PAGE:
Friday, 31 May 2013

John Thorpe's house

"Another curiosity is a plan for a monogram house built on the plan of his own initials I-T, with the verse beneath:

'Thes 2 letters I & T
Joyned together as you see
is meant for a dwelling house for me.'  "

British Architects and Craftsmen  Sacheverell Sitwell

Wednesday, 29 May 2013

The music of architecture

"For architecture can console, and inspire, as can no other art but music.  Under that stimulus, whether it soothes or fires, we see what the man-made world has been, and what it still could be."

British Architects and Craftsmen  Sacheverell Sitwell

Tuesday, 28 May 2013

Swansong



"... 'Tis strange that death should sing.
I am the cygnet to this pale faint swan,
Who chants a doleful hymn to his own death,
And from the organ-pipe of frailty sings
His soul and body to their lasting rest."

King John   Act 5, Sc.VII         W. Shakespeare

Friday, 24 May 2013

Henry Moore's sketchbook

"...
Londoners lie under London, incubating
A different energy, a different life.

Round the corner the artist watches,
Jotting notes on an envelope.
To have drawn from life would be like

Sketching in the hold of a slave ship.
Not the Cockney wags of legend, but huge
Muffled forms, trussed and bandaged

Like Lazarus.  Wood and stone,
As well as bones and veins, wait inside
These vast vulnerabilities.

From their coding, we can construe
Houses falling, bridges falling, London falling,
Civilisations falling down.  The artist

Must show this without saying. Just
His sketchbook's sotto-voce.  Abstractish figures shelter background,
And  Try white again then scramble greyish over." 

 from Underground  (on Henry Moore's 'A Shelter Sketchbook')   U. A. Fanthorpe 





Thursday, 23 May 2013

A sigh for Lord Byron

"By  & by the group collected into about a hundred or more when the train of a funeral suddenly appeared on which a young girl that stood beside me gave a deep sigh & uttered 'Poor Lord Byron' I looked up at the young girls' face it was dark & beautiful & I could almost feel in love with her for the sigh she had uttered for the poet it was worth all the newspaper puffs & magazine mourning that ever were paraded after the death of a poet."

Autobiography   John Clare


Wednesday, 22 May 2013

Casanova's Stratagem

"I next ordered Laurent to buy me the new folio Bible that was just printed; for I fancied its great size might enable me to conceal my tool there, and so send it to the monk.  But when I saw it, I became gloomy -- the bolt was two inches longer than the Bible.....

At last I hit upon a device.  I told Laurent that on Michaelmas Day I wanted two dishes of macaroni, and one of these must be the largest dish he had, for I meant to season it, and send it with my compliments, to the worthy gentleman who had lent me books.  Laurent would bring me the butter and the Parmesan cheese, but I myself should add them to the boiling macaroni.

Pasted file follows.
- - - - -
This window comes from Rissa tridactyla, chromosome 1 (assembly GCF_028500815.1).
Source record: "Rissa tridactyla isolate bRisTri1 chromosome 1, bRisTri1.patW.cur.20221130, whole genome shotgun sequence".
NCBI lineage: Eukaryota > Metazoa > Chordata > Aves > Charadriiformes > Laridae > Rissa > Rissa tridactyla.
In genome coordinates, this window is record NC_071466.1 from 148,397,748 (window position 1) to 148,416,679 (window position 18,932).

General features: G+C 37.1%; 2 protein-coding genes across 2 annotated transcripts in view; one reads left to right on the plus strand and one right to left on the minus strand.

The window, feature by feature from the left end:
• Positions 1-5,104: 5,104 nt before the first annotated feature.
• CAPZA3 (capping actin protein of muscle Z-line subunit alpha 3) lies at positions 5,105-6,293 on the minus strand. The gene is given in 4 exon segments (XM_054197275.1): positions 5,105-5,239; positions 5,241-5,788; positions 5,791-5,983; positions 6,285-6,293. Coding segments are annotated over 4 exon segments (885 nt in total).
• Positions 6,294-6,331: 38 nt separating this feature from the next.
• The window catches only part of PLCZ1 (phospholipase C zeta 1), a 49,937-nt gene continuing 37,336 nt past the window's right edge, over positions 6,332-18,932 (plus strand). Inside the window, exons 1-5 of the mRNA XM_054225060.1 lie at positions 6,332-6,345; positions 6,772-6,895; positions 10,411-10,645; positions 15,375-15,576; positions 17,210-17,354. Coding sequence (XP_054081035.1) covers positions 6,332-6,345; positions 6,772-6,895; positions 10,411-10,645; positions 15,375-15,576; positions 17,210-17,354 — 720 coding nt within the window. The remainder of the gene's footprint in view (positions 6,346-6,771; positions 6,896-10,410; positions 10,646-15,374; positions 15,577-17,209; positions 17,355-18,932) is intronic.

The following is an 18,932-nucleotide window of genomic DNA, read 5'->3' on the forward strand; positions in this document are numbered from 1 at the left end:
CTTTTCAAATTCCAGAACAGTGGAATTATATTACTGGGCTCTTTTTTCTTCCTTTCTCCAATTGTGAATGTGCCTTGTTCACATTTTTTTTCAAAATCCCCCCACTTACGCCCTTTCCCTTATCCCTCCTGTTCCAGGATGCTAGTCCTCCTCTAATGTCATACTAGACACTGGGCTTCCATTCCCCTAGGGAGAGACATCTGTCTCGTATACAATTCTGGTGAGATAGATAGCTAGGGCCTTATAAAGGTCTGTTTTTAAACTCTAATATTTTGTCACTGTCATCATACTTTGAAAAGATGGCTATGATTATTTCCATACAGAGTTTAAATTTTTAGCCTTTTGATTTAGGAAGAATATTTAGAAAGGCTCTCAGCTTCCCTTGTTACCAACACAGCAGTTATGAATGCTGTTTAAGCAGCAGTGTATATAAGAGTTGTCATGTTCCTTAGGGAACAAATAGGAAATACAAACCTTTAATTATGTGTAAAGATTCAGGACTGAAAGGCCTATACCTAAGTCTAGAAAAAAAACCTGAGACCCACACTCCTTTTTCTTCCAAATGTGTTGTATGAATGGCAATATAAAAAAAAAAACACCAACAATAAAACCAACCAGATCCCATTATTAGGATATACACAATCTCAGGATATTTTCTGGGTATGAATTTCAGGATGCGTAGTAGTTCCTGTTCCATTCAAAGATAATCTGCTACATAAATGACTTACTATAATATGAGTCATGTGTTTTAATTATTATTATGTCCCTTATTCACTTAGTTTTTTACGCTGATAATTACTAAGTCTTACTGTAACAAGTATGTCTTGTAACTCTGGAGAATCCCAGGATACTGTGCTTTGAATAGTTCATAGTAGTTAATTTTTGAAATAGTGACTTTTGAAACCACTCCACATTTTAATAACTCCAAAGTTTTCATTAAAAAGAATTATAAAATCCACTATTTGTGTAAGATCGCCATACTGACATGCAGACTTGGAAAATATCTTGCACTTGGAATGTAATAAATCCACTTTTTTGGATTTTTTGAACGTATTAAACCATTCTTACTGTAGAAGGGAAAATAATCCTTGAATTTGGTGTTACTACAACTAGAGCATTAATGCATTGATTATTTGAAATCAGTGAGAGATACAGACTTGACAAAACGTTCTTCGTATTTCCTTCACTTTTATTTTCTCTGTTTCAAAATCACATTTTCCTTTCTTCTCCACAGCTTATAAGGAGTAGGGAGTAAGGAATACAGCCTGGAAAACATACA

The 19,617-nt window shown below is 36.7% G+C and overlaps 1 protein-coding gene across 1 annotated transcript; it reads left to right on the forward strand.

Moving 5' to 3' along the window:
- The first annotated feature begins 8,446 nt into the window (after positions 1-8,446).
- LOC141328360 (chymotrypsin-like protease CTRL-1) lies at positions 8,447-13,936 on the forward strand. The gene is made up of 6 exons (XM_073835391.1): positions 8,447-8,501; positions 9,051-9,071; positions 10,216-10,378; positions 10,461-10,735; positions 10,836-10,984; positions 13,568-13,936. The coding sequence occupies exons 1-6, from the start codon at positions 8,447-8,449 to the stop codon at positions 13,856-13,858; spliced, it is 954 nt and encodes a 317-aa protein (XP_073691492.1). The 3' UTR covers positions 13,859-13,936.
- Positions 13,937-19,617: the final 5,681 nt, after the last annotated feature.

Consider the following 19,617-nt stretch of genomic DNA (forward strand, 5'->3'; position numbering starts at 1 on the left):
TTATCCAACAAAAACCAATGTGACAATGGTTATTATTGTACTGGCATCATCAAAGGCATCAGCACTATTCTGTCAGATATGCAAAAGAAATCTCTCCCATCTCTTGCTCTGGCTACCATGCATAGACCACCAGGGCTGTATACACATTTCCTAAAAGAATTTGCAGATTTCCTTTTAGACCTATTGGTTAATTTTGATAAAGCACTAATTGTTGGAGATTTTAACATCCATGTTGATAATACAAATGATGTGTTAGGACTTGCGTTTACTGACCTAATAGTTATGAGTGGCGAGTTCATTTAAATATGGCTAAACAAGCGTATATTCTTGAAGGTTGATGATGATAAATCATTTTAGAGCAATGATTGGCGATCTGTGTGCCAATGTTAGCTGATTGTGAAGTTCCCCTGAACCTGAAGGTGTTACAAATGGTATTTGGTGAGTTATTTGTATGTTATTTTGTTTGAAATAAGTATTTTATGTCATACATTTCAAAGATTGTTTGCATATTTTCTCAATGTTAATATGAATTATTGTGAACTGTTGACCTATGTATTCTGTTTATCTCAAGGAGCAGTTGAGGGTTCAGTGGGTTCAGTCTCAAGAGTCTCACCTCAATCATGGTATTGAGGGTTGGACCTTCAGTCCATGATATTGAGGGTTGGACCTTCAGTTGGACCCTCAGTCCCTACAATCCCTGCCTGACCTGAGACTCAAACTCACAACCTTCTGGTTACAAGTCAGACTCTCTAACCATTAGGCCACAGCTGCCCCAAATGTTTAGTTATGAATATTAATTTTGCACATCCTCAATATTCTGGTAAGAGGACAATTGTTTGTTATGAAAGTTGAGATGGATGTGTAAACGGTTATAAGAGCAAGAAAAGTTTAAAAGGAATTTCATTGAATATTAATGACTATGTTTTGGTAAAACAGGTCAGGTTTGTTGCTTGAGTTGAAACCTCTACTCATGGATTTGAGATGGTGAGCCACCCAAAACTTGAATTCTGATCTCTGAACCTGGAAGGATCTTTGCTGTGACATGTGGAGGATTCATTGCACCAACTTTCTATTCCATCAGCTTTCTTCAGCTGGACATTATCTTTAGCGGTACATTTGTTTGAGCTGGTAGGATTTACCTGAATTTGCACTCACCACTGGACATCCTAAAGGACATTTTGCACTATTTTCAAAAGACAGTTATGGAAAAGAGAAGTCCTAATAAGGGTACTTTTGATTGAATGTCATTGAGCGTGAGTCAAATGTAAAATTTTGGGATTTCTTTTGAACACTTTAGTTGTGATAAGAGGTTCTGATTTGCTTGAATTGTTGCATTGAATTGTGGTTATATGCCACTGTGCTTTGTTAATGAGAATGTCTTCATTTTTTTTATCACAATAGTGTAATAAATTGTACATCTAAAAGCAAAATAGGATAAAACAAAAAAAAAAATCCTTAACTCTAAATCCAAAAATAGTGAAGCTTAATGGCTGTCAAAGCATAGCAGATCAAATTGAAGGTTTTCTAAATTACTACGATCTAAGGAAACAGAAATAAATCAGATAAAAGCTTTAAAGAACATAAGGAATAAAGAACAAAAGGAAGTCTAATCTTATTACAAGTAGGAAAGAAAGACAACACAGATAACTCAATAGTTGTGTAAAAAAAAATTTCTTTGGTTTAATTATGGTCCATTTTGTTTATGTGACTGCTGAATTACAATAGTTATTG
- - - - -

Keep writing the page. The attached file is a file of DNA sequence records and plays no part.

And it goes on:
I wrote to the monk preparing him for what was to happen, and on St Michael's Day all came about as I expected.  I had hidden the bolt in the great Bible, wrapped in paper, one inch of it showing on each side.  I prepared the cheese and butter; and in due time Laurent brought me in the boiling macaroni and the great dish.  Mixing my ingredients, I filled the dish so full that the butter nearly ran over the edge, and then I placed it carefully on the Bible, and put that, with the dish resting on it, into Laurent's hand, warning him not to spill a drop.  All his caution was necessary: he went away with his eyes fixed on his burden, lest the butter should run over; and the Bible, with the bolt projecting from it, were covered, and more than covered by the huge dish.  His one care was to hold that steady, and I saw that I had succeeded.  Presently he came back to tell me that not a drop had been spilt."

"Casanova's Escape", trans. May Kendall, in The True Story Book,  edited Andrew Lang 

Sunday, 19 May 2013

Prince Giglio and the Fairy Blackstick's Bag

"He took a modest lodging opposite the Schools, paid his bill at the inn, and went to his apartment with his trunk, his carpet-bag, and not forgetting we may be sure, his other bag.

When he opened his trunk, which the day before he had filled with his best clothes, he found it contained only books,  and in the first of them which he opened there was written--
    'Clothes for the back, books for the head;
    Read, and remember them when they are read.'

And in his bag, when Giglio looked in it, he found a student's cap and gown, a writing-book full of paper, an inkstand, pens, and a Johnson's dictionary, which was very useful to him, as his spelling had been sadly neglected.

So he sat down and worked very, very hard for a whole year, during which 'Mr. Giles' was quite an example to all the students in the University of Bosforo."

The Ballad of the Rose and the Ring  William M. Thackeray

Monday, 13 May 2013

Travelling lighter

Artist Andrea Zittel intentionally leaves or creates large holes in the fabrics to reveal the clothing underneath.
"One time I was on an airplane and these guys were staring at my dress.  Finally one said  'What happened?  Did a giant moth get you?' "

Andrea Zittel in uncited magazine article.

Sunday, 12 May 2013

Travelling light